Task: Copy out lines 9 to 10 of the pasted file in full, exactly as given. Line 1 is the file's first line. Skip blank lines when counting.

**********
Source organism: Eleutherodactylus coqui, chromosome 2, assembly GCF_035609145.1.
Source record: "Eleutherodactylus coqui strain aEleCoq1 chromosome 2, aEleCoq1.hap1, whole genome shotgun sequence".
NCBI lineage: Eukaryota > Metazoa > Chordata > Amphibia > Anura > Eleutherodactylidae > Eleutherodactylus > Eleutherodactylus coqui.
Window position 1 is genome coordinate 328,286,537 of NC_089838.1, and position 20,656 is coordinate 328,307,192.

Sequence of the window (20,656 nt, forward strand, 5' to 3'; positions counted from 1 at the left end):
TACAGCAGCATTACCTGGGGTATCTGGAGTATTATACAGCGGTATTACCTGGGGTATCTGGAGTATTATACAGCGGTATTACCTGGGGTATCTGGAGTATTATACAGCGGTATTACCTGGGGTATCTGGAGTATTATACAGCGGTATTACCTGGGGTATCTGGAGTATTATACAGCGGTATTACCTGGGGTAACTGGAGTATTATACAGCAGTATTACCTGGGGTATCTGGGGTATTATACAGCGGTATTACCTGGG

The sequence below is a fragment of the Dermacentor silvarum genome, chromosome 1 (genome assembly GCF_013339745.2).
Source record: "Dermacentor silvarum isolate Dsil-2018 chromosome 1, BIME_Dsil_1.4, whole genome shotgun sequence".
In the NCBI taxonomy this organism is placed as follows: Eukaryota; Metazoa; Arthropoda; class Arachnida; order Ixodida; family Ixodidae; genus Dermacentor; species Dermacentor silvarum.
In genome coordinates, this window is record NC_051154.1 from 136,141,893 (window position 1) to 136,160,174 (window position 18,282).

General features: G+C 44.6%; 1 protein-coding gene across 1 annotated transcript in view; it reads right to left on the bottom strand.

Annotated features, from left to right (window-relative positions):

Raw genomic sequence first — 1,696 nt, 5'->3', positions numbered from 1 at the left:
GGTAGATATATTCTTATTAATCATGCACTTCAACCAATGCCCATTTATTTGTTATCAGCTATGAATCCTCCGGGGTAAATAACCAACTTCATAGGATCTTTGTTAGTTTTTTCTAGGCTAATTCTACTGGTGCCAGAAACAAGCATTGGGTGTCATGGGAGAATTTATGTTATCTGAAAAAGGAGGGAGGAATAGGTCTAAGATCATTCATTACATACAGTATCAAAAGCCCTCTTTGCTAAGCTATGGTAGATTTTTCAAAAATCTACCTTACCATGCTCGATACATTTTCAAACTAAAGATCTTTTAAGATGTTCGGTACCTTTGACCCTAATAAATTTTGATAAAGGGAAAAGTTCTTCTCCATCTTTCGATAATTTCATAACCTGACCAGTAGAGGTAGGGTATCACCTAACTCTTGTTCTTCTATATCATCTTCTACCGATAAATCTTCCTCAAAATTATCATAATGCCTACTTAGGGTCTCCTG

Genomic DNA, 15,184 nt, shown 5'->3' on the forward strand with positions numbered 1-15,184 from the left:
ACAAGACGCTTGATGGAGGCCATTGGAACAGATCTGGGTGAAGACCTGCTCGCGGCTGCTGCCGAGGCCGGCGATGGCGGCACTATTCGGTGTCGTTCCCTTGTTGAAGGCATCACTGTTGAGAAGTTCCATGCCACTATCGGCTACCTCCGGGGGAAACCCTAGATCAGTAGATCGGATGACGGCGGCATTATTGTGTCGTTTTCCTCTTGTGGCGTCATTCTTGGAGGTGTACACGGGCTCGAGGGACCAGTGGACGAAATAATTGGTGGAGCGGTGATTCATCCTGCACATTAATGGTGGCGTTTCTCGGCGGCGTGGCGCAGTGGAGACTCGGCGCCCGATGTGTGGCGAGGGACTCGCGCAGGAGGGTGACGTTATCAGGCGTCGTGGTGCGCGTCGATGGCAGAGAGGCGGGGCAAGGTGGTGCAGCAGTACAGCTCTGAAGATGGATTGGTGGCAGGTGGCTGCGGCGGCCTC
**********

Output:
In the NCBI taxonomy this organism is placed as follows: Eukaryota; Metazoa; Arthropoda; class Arachnida; order Ixodida; family Ixodidae; genus Dermacentor; species Dermacentor silvarum.
In genome coordinates, this window is record NC_051154.1 from 136,141,893 (window position 1) to 136,160,174 (window position 18,282).